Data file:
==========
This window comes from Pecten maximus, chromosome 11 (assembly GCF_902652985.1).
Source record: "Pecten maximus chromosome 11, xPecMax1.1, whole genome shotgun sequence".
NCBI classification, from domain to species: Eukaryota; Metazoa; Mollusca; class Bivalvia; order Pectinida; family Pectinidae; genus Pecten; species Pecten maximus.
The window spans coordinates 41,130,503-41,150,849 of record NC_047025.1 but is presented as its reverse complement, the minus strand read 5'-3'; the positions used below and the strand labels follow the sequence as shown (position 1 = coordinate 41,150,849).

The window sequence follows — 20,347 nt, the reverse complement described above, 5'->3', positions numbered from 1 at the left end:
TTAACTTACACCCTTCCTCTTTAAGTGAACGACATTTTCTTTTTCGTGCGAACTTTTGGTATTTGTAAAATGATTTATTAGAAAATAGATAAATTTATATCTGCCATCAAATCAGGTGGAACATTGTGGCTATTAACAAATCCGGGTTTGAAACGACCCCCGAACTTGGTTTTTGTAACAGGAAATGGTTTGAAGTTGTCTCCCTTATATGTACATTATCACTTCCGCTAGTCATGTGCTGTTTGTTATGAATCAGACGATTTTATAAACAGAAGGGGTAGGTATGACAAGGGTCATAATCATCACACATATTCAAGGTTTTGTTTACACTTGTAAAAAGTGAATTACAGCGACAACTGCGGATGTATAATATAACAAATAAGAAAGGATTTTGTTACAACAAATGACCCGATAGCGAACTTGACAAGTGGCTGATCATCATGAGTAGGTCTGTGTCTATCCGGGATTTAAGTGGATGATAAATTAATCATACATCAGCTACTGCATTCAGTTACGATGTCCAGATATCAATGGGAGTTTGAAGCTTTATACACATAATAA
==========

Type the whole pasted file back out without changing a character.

This window comes from Pecten maximus, chromosome 11 (assembly GCF_902652985.1).
Source record: "Pecten maximus chromosome 11, xPecMax1.1, whole genome shotgun sequence".
NCBI classification, from domain to species: Eukaryota; Metazoa; Mollusca; class Bivalvia; order Pectinida; family Pectinidae; genus Pecten; species Pecten maximus.
The window spans coordinates 41,130,503-41,150,849 of record NC_047025.1 but is presented as its reverse complement, the minus strand read 5'-3'; the positions used below and the strand labels follow the sequence as shown (position 1 = coordinate 41,150,849).

The window sequence follows — 20,347 nt, the reverse complement described above, 5'->3', positions numbered from 1 at the left end:
TTAACTTACACCCTTCCTCTTTAAGTGAACGACATTTTCTTTTTCGTGCGAACTTTTGGTATTTGTAAAATGATTTATTAGAAAATAGATAAATTTATATCTGCCATCAAATCAGGTGGAACATTGTGGCTATTAACAAATCCGGGTTTGAAACGACCCCCGAACTTGGTTTTTGTAACAGGAAATGGTTTGAAGTTGTCTCCCTTATATGTACATTATCACTTCCGCTAGTCATGTGCTGTTTGTTATGAATCAGACGATTTTATAAACAGAAGGGGTAGGTATGACAAGGGTCATAATCATCACACATATTCAAGGTTTTGTTTACACTTGTAAAAAGTGAATTACAGCGACAACTGCGGATGTATAATATAACAAATAAGAAAGGATTTTGTTACAACAAATGACCCGATAGCGAACTTGACAAGTGGCTGATCATCATGAGTAGGTCTGTGTCTATCCGGGATTTAAGTGGATGATAAATTAATCATACATCAGCTACTGCATTCAGTTACGATGTCCAGATATCAATGGGAGTTTGAAGCTTTATACACATAATAA